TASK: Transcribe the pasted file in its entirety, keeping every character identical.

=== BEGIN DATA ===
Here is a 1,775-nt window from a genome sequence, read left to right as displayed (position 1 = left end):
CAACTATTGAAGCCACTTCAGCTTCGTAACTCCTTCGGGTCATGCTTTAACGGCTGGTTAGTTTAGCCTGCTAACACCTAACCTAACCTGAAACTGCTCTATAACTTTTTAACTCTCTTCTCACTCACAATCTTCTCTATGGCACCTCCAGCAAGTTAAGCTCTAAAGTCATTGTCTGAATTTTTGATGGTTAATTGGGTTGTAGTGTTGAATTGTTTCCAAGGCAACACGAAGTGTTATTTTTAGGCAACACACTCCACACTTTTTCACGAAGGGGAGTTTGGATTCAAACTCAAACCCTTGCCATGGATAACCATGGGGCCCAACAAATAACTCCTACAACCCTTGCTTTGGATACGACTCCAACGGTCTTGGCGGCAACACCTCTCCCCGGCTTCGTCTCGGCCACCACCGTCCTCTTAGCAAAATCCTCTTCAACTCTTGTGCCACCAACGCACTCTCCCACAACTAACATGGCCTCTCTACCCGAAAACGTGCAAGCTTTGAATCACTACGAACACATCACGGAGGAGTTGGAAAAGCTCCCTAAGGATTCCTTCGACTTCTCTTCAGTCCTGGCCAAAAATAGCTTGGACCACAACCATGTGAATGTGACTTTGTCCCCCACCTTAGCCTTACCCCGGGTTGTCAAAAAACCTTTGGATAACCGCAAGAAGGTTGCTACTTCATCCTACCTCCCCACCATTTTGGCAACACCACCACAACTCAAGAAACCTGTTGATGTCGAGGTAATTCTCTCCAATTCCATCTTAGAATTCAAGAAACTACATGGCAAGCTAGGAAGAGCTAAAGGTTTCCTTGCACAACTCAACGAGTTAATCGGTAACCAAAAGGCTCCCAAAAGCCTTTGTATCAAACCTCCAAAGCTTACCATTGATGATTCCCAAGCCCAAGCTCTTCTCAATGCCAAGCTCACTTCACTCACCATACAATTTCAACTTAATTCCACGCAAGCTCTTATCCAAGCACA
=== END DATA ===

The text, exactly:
Here is a 1,775-nt window from a genome sequence, read left to right as displayed (position 1 = left end):
CAACTATTGAAGCCACTTCAGCTTCGTAACTCCTTCGGGTCATGCTTTAACGGCTGGTTAGTTTAGCCTGCTAACACCTAACCTAACCTGAAACTGCTCTATAACTTTTTAACTCTCTTCTCACTCACAATCTTCTCTATGGCACCTCCAGCAAGTTAAGCTCTAAAGTCATTGTCTGAATTTTTGATGGTTAATTGGGTTGTAGTGTTGAATTGTTTCCAAGGCAACACGAAGTGTTATTTTTAGGCAACACACTCCACACTTTTTCACGAAGGGGAGTTTGGATTCAAACTCAAACCCTTGCCATGGATAACCATGGGGCCCAACAAATAACTCCTACAACCCTTGCTTTGGATACGACTCCAACGGTCTTGGCGGCAACACCTCTCCCCGGCTTCGTCTCGGCCACCACCGTCCTCTTAGCAAAATCCTCTTCAACTCTTGTGCCACCAACGCACTCTCCCACAACTAACATGGCCTCTCTACCCGAAAACGTGCAAGCTTTGAATCACTACGAACACATCACGGAGGAGTTGGAAAAGCTCCCTAAGGATTCCTTCGACTTCTCTTCAGTCCTGGCCAAAAATAGCTTGGACCACAACCATGTGAATGTGACTTTGTCCCCCACCTTAGCCTTACCCCGGGTTGTCAAAAAACCTTTGGATAACCGCAAGAAGGTTGCTACTTCATCCTACCTCCCCACCATTTTGGCAACACCACCACAACTCAAGAAACCTGTTGATGTCGAGGTAATTCTCTCCAATTCCATCTTAGAATTCAAGAAACTACATGGCAAGCTAGGAAGAGCTAAAGGTTTCCTTGCACAACTCAACGAGTTAATCGGTAACCAAAAGGCTCCCAAAAGCCTTTGTATCAAACCTCCAAAGCTTACCATTGATGATTCCCAAGCCCAAGCTCTTCTCAATGCCAAGCTCACTTCACTCACCATACAATTTCAACTTAATTCCACGCAAGCTCTTATCCAAGCACA